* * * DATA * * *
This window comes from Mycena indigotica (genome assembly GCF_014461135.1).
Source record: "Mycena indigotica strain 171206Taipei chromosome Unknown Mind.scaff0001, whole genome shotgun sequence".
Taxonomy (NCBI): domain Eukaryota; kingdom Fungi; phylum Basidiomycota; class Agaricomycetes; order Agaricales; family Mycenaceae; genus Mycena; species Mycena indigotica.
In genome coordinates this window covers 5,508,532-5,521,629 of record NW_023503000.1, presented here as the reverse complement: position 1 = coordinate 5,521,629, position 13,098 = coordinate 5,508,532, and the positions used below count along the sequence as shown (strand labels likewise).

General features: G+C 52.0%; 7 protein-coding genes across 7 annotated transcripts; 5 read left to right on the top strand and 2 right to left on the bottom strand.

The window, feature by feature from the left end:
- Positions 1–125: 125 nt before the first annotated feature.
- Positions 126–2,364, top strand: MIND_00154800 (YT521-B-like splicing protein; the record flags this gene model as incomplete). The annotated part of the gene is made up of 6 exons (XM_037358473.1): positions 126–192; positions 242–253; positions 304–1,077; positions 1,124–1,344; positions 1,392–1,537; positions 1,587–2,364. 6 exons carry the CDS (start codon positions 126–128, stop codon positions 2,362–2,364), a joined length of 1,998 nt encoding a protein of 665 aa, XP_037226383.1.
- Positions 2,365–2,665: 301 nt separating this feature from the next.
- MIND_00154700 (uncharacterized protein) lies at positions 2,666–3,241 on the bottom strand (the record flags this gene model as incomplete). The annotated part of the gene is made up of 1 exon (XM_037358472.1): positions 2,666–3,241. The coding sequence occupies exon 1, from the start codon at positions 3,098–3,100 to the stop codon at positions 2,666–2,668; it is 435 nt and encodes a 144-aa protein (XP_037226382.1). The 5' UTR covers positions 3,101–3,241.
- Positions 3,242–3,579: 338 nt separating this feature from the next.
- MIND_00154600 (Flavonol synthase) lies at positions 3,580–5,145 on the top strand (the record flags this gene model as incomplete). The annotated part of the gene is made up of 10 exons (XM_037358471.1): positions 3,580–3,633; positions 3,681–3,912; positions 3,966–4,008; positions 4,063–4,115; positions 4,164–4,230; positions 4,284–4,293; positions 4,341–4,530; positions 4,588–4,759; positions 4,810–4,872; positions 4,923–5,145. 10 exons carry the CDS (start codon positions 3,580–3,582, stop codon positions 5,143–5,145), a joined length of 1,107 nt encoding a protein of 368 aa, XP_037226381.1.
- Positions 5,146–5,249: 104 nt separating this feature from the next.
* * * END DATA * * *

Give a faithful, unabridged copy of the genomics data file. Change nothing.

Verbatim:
This window comes from Mycena indigotica (genome assembly GCF_014461135.1).
Source record: "Mycena indigotica strain 171206Taipei chromosome Unknown Mind.scaff0001, whole genome shotgun sequence".
Taxonomy (NCBI): domain Eukaryota; kingdom Fungi; phylum Basidiomycota; class Agaricomycetes; order Agaricales; family Mycenaceae; genus Mycena; species Mycena indigotica.
In genome coordinates this window covers 5,508,532-5,521,629 of record NW_023503000.1, presented here as the reverse complement: position 1 = coordinate 5,521,629, position 13,098 = coordinate 5,508,532, and the positions used below count along the sequence as shown (strand labels likewise).

General features: G+C 52.0%; 7 protein-coding genes across 7 annotated transcripts; 5 read left to right on the top strand and 2 right to left on the bottom strand.

The window, feature by feature from the left end:
- Positions 1–125: 125 nt before the first annotated feature.
- Positions 126–2,364, top strand: MIND_00154800 (YT521-B-like splicing protein; the record flags this gene model as incomplete). The annotated part of the gene is made up of 6 exons (XM_037358473.1): positions 126–192; positions 242–253; positions 304–1,077; positions 1,124–1,344; positions 1,392–1,537; positions 1,587–2,364. 6 exons carry the CDS (start codon positions 126–128, stop codon positions 2,362–2,364), a joined length of 1,998 nt encoding a protein of 665 aa, XP_037226383.1.
- Positions 2,365–2,665: 301 nt separating this feature from the next.
- MIND_00154700 (uncharacterized protein) lies at positions 2,666–3,241 on the bottom strand (the record flags this gene model as incomplete). The annotated part of the gene is made up of 1 exon (XM_037358472.1): positions 2,666–3,241. The coding sequence occupies exon 1, from the start codon at positions 3,098–3,100 to the stop codon at positions 2,666–2,668; it is 435 nt and encodes a 144-aa protein (XP_037226382.1). The 5' UTR covers positions 3,101–3,241.
- Positions 3,242–3,579: 338 nt separating this feature from the next.
- MIND_00154600 (Flavonol synthase) lies at positions 3,580–5,145 on the top strand (the record flags this gene model as incomplete). The annotated part of the gene is made up of 10 exons (XM_037358471.1): positions 3,580–3,633; positions 3,681–3,912; positions 3,966–4,008; positions 4,063–4,115; positions 4,164–4,230; positions 4,284–4,293; positions 4,341–4,530; positions 4,588–4,759; positions 4,810–4,872; positions 4,923–5,145. 10 exons carry the CDS (start codon positions 3,580–3,582, stop codon positions 5,143–5,145), a joined length of 1,107 nt encoding a protein of 368 aa, XP_037226381.1.
- Positions 5,146–5,249: 104 nt separating this feature from the next.